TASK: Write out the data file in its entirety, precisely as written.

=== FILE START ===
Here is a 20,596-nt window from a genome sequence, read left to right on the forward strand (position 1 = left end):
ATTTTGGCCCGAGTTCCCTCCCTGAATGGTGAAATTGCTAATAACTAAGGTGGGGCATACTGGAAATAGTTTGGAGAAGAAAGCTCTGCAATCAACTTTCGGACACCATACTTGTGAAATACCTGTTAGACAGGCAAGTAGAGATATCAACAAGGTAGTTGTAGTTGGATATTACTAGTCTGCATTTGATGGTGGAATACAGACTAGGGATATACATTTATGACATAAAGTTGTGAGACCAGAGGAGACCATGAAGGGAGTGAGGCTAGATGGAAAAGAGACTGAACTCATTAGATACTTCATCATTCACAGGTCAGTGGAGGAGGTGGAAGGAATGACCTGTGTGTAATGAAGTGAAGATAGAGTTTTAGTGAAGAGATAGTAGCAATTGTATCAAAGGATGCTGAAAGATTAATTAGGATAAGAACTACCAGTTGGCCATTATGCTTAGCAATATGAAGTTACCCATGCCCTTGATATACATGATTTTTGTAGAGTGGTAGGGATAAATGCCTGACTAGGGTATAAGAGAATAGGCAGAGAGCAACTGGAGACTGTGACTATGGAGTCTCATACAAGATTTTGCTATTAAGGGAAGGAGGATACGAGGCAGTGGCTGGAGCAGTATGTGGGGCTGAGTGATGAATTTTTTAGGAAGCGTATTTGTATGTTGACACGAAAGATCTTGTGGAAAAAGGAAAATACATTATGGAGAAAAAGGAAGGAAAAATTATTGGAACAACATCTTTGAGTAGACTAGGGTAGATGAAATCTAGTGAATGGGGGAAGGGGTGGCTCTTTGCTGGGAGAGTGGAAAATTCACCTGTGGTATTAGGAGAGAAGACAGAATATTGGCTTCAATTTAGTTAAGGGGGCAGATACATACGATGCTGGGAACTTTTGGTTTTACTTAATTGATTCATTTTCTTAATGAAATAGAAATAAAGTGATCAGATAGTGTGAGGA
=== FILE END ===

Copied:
Here is a 20,596-nt window from a genome sequence, read left to right on the forward strand (position 1 = left end):
ATTTTGGCCCGAGTTCCCTCCCTGAATGGTGAAATTGCTAATAACTAAGGTGGGGCATACTGGAAATAGTTTGGAGAAGAAAGCTCTGCAATCAACTTTCGGACACCATACTTGTGAAATACCTGTTAGACAGGCAAGTAGAGATATCAACAAGGTAGTTGTAGTTGGATATTACTAGTCTGCATTTGATGGTGGAATACAGACTAGGGATATACATTTATGACATAAAGTTGTGAGACCAGAGGAGACCATGAAGGGAGTGAGGCTAGATGGAAAAGAGACTGAACTCATTAGATACTTCATCATTCACAGGTCAGTGGAGGAGGTGGAAGGAATGACCTGTGTGTAATGAAGTGAAGATAGAGTTTTAGTGAAGAGATAGTAGCAATTGTATCAAAGGATGCTGAAAGATTAATTAGGATAAGAACTACCAGTTGGCCATTATGCTTAGCAATATGAAGTTACCCATGCCCTTGATATACATGATTTTTGTAGAGTGGTAGGGATAAATGCCTGACTAGGGTATAAGAGAATAGGCAGAGAGCAACTGGAGACTGTGACTATGGAGTCTCATACAAGATTTTGCTATTAAGGGAAGGAGGATACGAGGCAGTGGCTGGAGCAGTATGTGGGGCTGAGTGATGAATTTTTTAGGAAGCGTATTTGTATGTTGACACGAAAGATCTTGTGGAAAAAGGAAAATACATTATGGAGAAAAAGGAAGGAAAAATTATTGGAACAACATCTTTGAGTAGACTAGGGTAGATGAAATCTAGTGAATGGGGGAAGGGGTGGCTCTTTGCTGGGAGAGTGGAAAATTCACCTGTGGTATTAGGAGAGAAGACAGAATATTGGCTTCAATTTAGTTAAGGGGGCAGATACATACGATGCTGGGAACTTTTGGTTTTACTTAATTGATTCATTTTCTTAATGAAATAGAAATAAAGTGATCAGATAGTGTGAGGA